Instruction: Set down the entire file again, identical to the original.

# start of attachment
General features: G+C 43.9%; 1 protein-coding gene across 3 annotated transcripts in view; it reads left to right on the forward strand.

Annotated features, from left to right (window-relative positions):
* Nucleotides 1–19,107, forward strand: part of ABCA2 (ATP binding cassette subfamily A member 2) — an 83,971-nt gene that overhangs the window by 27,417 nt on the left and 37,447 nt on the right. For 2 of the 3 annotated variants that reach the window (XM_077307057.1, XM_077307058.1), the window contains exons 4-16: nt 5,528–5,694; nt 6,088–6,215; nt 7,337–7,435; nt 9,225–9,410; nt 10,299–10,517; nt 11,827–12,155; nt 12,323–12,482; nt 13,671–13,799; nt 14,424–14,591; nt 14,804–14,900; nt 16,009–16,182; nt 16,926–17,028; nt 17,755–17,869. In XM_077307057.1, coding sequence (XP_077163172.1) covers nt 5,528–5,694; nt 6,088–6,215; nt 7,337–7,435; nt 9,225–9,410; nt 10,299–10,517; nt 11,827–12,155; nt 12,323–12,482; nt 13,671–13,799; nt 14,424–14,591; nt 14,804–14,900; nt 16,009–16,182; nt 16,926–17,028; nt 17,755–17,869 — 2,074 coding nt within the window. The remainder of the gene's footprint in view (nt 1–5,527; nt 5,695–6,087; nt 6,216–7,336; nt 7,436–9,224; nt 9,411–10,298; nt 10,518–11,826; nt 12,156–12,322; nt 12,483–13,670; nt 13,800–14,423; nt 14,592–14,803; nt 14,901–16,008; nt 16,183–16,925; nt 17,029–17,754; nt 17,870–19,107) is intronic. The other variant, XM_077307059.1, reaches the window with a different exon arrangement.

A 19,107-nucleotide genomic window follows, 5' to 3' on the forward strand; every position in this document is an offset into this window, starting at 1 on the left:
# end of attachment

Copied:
General features: G+C 43.9%; 1 protein-coding gene across 3 annotated transcripts in view; it reads left to right on the forward strand.

Annotated features, from left to right (window-relative positions):
* Nucleotides 1–19,107, forward strand: part of ABCA2 (ATP binding cassette subfamily A member 2) — an 83,971-nt gene that overhangs the window by 27,417 nt on the left and 37,447 nt on the right. For 2 of the 3 annotated variants that reach the window (XM_077307057.1, XM_077307058.1), the window contains exons 4-16: nt 5,528–5,694; nt 6,088–6,215; nt 7,337–7,435; nt 9,225–9,410; nt 10,299–10,517; nt 11,827–12,155; nt 12,323–12,482; nt 13,671–13,799; nt 14,424–14,591; nt 14,804–14,900; nt 16,009–16,182; nt 16,926–17,028; nt 17,755–17,869. In XM_077307057.1, coding sequence (XP_077163172.1) covers nt 5,528–5,694; nt 6,088–6,215; nt 7,337–7,435; nt 9,225–9,410; nt 10,299–10,517; nt 11,827–12,155; nt 12,323–12,482; nt 13,671–13,799; nt 14,424–14,591; nt 14,804–14,900; nt 16,009–16,182; nt 16,926–17,028; nt 17,755–17,869 — 2,074 coding nt within the window. The remainder of the gene's footprint in view (nt 1–5,527; nt 5,695–6,087; nt 6,216–7,336; nt 7,436–9,224; nt 9,411–10,298; nt 10,518–11,826; nt 12,156–12,322; nt 12,483–13,670; nt 13,800–14,423; nt 14,592–14,803; nt 14,901–16,008; nt 16,183–16,925; nt 17,029–17,754; nt 17,870–19,107) is intronic. The other variant, XM_077307059.1, reaches the window with a different exon arrangement.

A 19,107-nucleotide genomic window follows, 5' to 3' on the forward strand; every position in this document is an offset into this window, starting at 1 on the left: